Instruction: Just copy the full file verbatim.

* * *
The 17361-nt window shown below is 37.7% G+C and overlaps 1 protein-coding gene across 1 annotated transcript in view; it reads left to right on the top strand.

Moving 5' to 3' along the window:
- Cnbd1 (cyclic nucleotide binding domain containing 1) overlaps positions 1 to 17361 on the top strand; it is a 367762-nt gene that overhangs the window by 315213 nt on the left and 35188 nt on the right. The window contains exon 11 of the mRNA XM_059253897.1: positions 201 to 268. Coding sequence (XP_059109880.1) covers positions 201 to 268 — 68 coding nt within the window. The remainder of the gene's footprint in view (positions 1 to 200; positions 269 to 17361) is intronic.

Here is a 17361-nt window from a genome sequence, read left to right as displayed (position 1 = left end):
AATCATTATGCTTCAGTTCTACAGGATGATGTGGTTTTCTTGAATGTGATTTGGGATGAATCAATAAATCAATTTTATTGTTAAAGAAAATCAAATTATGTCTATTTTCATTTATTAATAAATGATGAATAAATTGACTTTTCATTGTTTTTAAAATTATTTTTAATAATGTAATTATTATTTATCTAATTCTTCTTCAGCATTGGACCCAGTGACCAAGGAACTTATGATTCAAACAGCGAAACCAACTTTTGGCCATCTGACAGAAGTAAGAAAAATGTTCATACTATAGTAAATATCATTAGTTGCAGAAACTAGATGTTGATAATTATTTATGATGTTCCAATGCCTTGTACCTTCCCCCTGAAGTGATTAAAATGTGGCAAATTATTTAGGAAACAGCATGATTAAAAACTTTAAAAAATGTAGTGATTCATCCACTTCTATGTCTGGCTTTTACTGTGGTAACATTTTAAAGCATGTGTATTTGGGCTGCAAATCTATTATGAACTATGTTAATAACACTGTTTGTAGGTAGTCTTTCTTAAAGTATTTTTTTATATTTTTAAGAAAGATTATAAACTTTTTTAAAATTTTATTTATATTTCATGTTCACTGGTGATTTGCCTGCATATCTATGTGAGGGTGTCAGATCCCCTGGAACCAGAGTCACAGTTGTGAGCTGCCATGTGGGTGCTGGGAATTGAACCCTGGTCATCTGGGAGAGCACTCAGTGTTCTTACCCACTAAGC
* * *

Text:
The 17361-nt window shown below is 37.7% G+C and overlaps 1 protein-coding gene across 1 annotated transcript in view; it reads left to right on the top strand.

Moving 5' to 3' along the window:
- Cnbd1 (cyclic nucleotide binding domain containing 1) overlaps positions 1 to 17361 on the top strand; it is a 367762-nt gene that overhangs the window by 315213 nt on the left and 35188 nt on the right. The window contains exon 11 of the mRNA XM_059253897.1: positions 201 to 268. Coding sequence (XP_059109880.1) covers positions 201 to 268 — 68 coding nt within the window. The remainder of the gene's footprint in view (positions 1 to 200; positions 269 to 17361) is intronic.

Here is a 17361-nt window from a genome sequence, read left to right as displayed (position 1 = left end):
AATCATTATGCTTCAGTTCTACAGGATGATGTGGTTTTCTTGAATGTGATTTGGGATGAATCAATAAATCAATTTTATTGTTAAAGAAAATCAAATTATGTCTATTTTCATTTATTAATAAATGATGAATAAATTGACTTTTCATTGTTTTTAAAATTATTTTTAATAATGTAATTATTATTTATCTAATTCTTCTTCAGCATTGGACCCAGTGACCAAGGAACTTATGATTCAAACAGCGAAACCAACTTTTGGCCATCTGACAGAAGTAAGAAAAATGTTCATACTATAGTAAATATCATTAGTTGCAGAAACTAGATGTTGATAATTATTTATGATGTTCCAATGCCTTGTACCTTCCCCCTGAAGTGATTAAAATGTGGCAAATTATTTAGGAAACAGCATGATTAAAAACTTTAAAAAATGTAGTGATTCATCCACTTCTATGTCTGGCTTTTACTGTGGTAACATTTTAAAGCATGTGTATTTGGGCTGCAAATCTATTATGAACTATGTTAATAACACTGTTTGTAGGTAGTCTTTCTTAAAGTATTTTTTTATATTTTTAAGAAAGATTATAAACTTTTTTAAAATTTTATTTATATTTCATGTTCACTGGTGATTTGCCTGCATATCTATGTGAGGGTGTCAGATCCCCTGGAACCAGAGTCACAGTTGTGAGCTGCCATGTGGGTGCTGGGAATTGAACCCTGGTCATCTGGGAGAGCACTCAGTGTTCTTACCCACTAAGC